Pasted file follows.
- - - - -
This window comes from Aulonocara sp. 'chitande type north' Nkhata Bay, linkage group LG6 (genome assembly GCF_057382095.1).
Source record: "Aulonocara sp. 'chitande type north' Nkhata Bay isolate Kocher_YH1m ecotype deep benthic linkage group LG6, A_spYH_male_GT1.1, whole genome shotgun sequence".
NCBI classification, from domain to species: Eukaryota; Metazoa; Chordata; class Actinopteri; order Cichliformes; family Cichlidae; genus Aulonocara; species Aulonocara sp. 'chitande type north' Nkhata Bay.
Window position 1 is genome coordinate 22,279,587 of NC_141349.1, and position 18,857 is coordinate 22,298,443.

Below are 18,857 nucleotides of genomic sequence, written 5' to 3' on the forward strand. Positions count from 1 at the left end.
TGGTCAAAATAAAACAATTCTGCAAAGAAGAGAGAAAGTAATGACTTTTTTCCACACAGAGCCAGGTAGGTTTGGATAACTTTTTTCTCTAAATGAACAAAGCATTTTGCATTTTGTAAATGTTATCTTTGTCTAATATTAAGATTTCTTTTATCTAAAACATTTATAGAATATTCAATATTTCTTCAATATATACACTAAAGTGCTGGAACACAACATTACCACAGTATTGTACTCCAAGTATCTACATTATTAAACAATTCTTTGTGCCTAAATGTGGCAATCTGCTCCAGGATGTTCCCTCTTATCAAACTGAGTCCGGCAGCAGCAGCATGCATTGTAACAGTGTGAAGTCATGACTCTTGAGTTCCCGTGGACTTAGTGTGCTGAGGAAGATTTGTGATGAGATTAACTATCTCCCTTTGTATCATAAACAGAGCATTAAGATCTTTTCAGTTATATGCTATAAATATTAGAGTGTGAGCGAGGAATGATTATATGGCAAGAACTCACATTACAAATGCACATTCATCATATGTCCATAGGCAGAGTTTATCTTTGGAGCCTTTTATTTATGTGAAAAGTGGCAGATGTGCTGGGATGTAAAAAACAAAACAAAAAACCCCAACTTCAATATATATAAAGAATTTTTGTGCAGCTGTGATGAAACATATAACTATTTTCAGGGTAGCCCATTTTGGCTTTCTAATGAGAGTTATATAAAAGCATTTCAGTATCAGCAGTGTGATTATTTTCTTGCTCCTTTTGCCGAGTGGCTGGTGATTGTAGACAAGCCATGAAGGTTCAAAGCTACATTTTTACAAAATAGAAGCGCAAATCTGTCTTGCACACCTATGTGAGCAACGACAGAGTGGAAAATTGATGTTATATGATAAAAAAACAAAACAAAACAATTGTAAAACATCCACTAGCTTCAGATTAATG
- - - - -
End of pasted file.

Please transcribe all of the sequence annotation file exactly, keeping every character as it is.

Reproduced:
This window comes from Aulonocara sp. 'chitande type north' Nkhata Bay, linkage group LG6 (genome assembly GCF_057382095.1).
Source record: "Aulonocara sp. 'chitande type north' Nkhata Bay isolate Kocher_YH1m ecotype deep benthic linkage group LG6, A_spYH_male_GT1.1, whole genome shotgun sequence".
NCBI classification, from domain to species: Eukaryota; Metazoa; Chordata; class Actinopteri; order Cichliformes; family Cichlidae; genus Aulonocara; species Aulonocara sp. 'chitande type north' Nkhata Bay.
Window position 1 is genome coordinate 22,279,587 of NC_141349.1, and position 18,857 is coordinate 22,298,443.

Below are 18,857 nucleotides of genomic sequence, written 5' to 3' on the forward strand. Positions count from 1 at the left end.
TGGTCAAAATAAAACAATTCTGCAAAGAAGAGAGAAAGTAATGACTTTTTTCCACACAGAGCCAGGTAGGTTTGGATAACTTTTTTCTCTAAATGAACAAAGCATTTTGCATTTTGTAAATGTTATCTTTGTCTAATATTAAGATTTCTTTTATCTAAAACATTTATAGAATATTCAATATTTCTTCAATATATACACTAAAGTGCTGGAACACAACATTACCACAGTATTGTACTCCAAGTATCTACATTATTAAACAATTCTTTGTGCCTAAATGTGGCAATCTGCTCCAGGATGTTCCCTCTTATCAAACTGAGTCCGGCAGCAGCAGCATGCATTGTAACAGTGTGAAGTCATGACTCTTGAGTTCCCGTGGACTTAGTGTGCTGAGGAAGATTTGTGATGAGATTAACTATCTCCCTTTGTATCATAAACAGAGCATTAAGATCTTTTCAGTTATATGCTATAAATATTAGAGTGTGAGCGAGGAATGATTATATGGCAAGAACTCACATTACAAATGCACATTCATCATATGTCCATAGGCAGAGTTTATCTTTGGAGCCTTTTATTTATGTGAAAAGTGGCAGATGTGCTGGGATGTAAAAAACAAAACAAAAAACCCCAACTTCAATATATATAAAGAATTTTTGTGCAGCTGTGATGAAACATATAACTATTTTCAGGGTAGCCCATTTTGGCTTTCTAATGAGAGTTATATAAAAGCATTTCAGTATCAGCAGTGTGATTATTTTCTTGCTCCTTTTGCCGAGTGGCTGGTGATTGTAGACAAGCCATGAAGGTTCAAAGCTACATTTTTACAAAATAGAAGCGCAAATCTGTCTTGCACACCTATGTGAGCAACGACAGAGTGGAAAATTGATGTTATATGATAAAAAAACAAAACAAAACAATTGTAAAACATCCACTAGCTTCAGATTAATG